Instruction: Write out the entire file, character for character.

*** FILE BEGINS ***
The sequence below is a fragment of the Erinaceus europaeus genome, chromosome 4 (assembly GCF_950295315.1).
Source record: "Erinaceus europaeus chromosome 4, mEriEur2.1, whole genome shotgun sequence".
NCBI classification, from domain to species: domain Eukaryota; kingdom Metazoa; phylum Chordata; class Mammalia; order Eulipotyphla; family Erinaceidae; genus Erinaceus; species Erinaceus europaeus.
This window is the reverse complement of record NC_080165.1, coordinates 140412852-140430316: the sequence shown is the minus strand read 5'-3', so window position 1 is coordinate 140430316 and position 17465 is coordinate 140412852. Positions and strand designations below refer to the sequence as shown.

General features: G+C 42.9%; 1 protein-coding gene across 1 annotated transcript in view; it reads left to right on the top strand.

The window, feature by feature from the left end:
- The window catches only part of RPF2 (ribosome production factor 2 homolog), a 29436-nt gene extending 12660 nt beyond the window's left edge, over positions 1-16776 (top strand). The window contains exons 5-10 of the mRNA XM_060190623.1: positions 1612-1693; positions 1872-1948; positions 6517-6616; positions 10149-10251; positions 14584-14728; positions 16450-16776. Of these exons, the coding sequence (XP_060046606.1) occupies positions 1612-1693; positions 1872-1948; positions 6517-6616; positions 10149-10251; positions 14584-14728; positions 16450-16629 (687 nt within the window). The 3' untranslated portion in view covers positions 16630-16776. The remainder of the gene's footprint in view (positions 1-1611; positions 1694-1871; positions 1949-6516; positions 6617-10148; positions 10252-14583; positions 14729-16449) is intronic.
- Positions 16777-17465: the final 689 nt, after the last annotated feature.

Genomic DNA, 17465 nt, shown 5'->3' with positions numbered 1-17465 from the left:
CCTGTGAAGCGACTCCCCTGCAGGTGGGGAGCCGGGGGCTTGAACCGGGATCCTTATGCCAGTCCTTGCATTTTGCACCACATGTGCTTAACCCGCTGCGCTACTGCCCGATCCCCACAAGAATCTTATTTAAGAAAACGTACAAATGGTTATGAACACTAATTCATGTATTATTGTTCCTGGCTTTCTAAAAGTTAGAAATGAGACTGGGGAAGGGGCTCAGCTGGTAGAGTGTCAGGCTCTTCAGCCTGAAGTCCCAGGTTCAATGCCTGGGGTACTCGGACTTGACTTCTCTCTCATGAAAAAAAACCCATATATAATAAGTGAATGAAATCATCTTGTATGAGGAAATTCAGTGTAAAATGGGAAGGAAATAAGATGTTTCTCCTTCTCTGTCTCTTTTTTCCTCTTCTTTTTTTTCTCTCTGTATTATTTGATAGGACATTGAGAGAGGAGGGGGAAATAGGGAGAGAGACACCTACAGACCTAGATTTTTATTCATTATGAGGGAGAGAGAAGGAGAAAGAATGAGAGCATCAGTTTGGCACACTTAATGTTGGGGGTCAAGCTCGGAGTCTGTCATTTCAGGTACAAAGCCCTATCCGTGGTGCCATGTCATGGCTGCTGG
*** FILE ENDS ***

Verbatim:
The sequence below is a fragment of the Erinaceus europaeus genome, chromosome 4 (assembly GCF_950295315.1).
Source record: "Erinaceus europaeus chromosome 4, mEriEur2.1, whole genome shotgun sequence".
NCBI classification, from domain to species: domain Eukaryota; kingdom Metazoa; phylum Chordata; class Mammalia; order Eulipotyphla; family Erinaceidae; genus Erinaceus; species Erinaceus europaeus.
This window is the reverse complement of record NC_080165.1, coordinates 140412852-140430316: the sequence shown is the minus strand read 5'-3', so window position 1 is coordinate 140430316 and position 17465 is coordinate 140412852. Positions and strand designations below refer to the sequence as shown.

General features: G+C 42.9%; 1 protein-coding gene across 1 annotated transcript in view; it reads left to right on the top strand.

The window, feature by feature from the left end:
- The window catches only part of RPF2 (ribosome production factor 2 homolog), a 29436-nt gene extending 12660 nt beyond the window's left edge, over positions 1-16776 (top strand). The window contains exons 5-10 of the mRNA XM_060190623.1: positions 1612-1693; positions 1872-1948; positions 6517-6616; positions 10149-10251; positions 14584-14728; positions 16450-16776. Of these exons, the coding sequence (XP_060046606.1) occupies positions 1612-1693; positions 1872-1948; positions 6517-6616; positions 10149-10251; positions 14584-14728; positions 16450-16629 (687 nt within the window). The 3' untranslated portion in view covers positions 16630-16776. The remainder of the gene's footprint in view (positions 1-1611; positions 1694-1871; positions 1949-6516; positions 6617-10148; positions 10252-14583; positions 14729-16449) is intronic.
- Positions 16777-17465: the final 689 nt, after the last annotated feature.

Genomic DNA, 17465 nt, shown 5'->3' with positions numbered 1-17465 from the left:
CCTGTGAAGCGACTCCCCTGCAGGTGGGGAGCCGGGGGCTTGAACCGGGATCCTTATGCCAGTCCTTGCATTTTGCACCACATGTGCTTAACCCGCTGCGCTACTGCCCGATCCCCACAAGAATCTTATTTAAGAAAACGTACAAATGGTTATGAACACTAATTCATGTATTATTGTTCCTGGCTTTCTAAAAGTTAGAAATGAGACTGGGGAAGGGGCTCAGCTGGTAGAGTGTCAGGCTCTTCAGCCTGAAGTCCCAGGTTCAATGCCTGGGGTACTCGGACTTGACTTCTCTCTCATGAAAAAAAACCCATATATAATAAGTGAATGAAATCATCTTGTATGAGGAAATTCAGTGTAAAATGGGAAGGAAATAAGATGTTTCTCCTTCTCTGTCTCTTTTTTCCTCTTCTTTTTTTTCTCTCTGTATTATTTGATAGGACATTGAGAGAGGAGGGGGAAATAGGGAGAGAGACACCTACAGACCTAGATTTTTATTCATTATGAGGGAGAGAGAAGGAGAAAGAATGAGAGCATCAGTTTGGCACACTTAATGTTGGGGGTCAAGCTCGGAGTCTGTCATTTCAGGTACAAAGCCCTATCCGTGGTGCCATGTCATGGCTGCTGG